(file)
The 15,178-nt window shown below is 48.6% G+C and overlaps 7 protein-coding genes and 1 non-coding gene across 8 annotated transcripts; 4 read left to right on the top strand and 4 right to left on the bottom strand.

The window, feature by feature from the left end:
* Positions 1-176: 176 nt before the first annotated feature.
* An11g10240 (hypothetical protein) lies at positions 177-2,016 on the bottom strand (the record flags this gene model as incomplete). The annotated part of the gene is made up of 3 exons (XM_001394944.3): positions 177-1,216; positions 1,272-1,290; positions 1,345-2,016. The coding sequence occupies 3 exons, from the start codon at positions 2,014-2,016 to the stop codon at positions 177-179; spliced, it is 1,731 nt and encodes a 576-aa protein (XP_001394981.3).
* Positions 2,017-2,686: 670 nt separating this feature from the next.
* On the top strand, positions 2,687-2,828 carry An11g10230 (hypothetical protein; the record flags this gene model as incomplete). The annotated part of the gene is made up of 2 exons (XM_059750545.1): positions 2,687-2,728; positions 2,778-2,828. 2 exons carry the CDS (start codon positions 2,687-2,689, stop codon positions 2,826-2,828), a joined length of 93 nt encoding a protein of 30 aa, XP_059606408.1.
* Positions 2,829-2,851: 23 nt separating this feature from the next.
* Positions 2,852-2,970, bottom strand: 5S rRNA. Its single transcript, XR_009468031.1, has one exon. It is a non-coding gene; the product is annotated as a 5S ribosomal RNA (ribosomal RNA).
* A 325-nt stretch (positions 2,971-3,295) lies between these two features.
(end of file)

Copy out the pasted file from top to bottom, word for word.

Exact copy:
The 15,178-nt window shown below is 48.6% G+C and overlaps 7 protein-coding genes and 1 non-coding gene across 8 annotated transcripts; 4 read left to right on the top strand and 4 right to left on the bottom strand.

The window, feature by feature from the left end:
* Positions 1-176: 176 nt before the first annotated feature.
* An11g10240 (hypothetical protein) lies at positions 177-2,016 on the bottom strand (the record flags this gene model as incomplete). The annotated part of the gene is made up of 3 exons (XM_001394944.3): positions 177-1,216; positions 1,272-1,290; positions 1,345-2,016. The coding sequence occupies 3 exons, from the start codon at positions 2,014-2,016 to the stop codon at positions 177-179; spliced, it is 1,731 nt and encodes a 576-aa protein (XP_001394981.3).
* Positions 2,017-2,686: 670 nt separating this feature from the next.
* On the top strand, positions 2,687-2,828 carry An11g10230 (hypothetical protein; the record flags this gene model as incomplete). The annotated part of the gene is made up of 2 exons (XM_059750545.1): positions 2,687-2,728; positions 2,778-2,828. 2 exons carry the CDS (start codon positions 2,687-2,689, stop codon positions 2,826-2,828), a joined length of 93 nt encoding a protein of 30 aa, XP_059606408.1.
* Positions 2,829-2,851: 23 nt separating this feature from the next.
* Positions 2,852-2,970, bottom strand: 5S rRNA. Its single transcript, XR_009468031.1, has one exon. It is a non-coding gene; the product is annotated as a 5S ribosomal RNA (ribosomal RNA).
* A 325-nt stretch (positions 2,971-3,295) lies between these two features.